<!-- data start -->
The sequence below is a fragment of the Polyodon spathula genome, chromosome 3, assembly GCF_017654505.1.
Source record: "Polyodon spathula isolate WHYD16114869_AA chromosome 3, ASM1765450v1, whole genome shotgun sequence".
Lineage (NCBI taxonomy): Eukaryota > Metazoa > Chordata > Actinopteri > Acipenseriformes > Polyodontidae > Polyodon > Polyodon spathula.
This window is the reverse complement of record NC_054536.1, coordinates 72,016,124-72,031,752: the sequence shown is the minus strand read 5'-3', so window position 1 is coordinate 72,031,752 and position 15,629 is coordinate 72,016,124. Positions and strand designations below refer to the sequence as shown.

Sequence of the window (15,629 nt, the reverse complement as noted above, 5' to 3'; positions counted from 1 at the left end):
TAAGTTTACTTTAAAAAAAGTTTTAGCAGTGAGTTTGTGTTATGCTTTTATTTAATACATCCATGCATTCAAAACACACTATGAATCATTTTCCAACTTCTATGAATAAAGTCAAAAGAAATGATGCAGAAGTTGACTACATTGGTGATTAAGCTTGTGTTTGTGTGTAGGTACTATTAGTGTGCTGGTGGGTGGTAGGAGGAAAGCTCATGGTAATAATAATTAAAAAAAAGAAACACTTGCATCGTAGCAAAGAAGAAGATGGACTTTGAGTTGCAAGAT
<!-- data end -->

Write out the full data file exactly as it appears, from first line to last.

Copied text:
The sequence below is a fragment of the Polyodon spathula genome, chromosome 3, assembly GCF_017654505.1.
Source record: "Polyodon spathula isolate WHYD16114869_AA chromosome 3, ASM1765450v1, whole genome shotgun sequence".
Lineage (NCBI taxonomy): Eukaryota > Metazoa > Chordata > Actinopteri > Acipenseriformes > Polyodontidae > Polyodon > Polyodon spathula.
This window is the reverse complement of record NC_054536.1, coordinates 72,016,124-72,031,752: the sequence shown is the minus strand read 5'-3', so window position 1 is coordinate 72,031,752 and position 15,629 is coordinate 72,016,124. Positions and strand designations below refer to the sequence as shown.

Sequence of the window (15,629 nt, the reverse complement as noted above, 5' to 3'; positions counted from 1 at the left end):
TAAGTTTACTTTAAAAAAAGTTTTAGCAGTGAGTTTGTGTTATGCTTTTATTTAATACATCCATGCATTCAAAACACACTATGAATCATTTTCCAACTTCTATGAATAAAGTCAAAAGAAATGATGCAGAAGTTGACTACATTGGTGATTAAGCTTGTGTTTGTGTGTAGGTACTATTAGTGTGCTGGTGGGTGGTAGGAGGAAAGCTCATGGTAATAATAATTAAAAAAAAGAAACACTTGCATCGTAGCAAAGAAGAAGATGGACTTTGAGTTGCAAGAT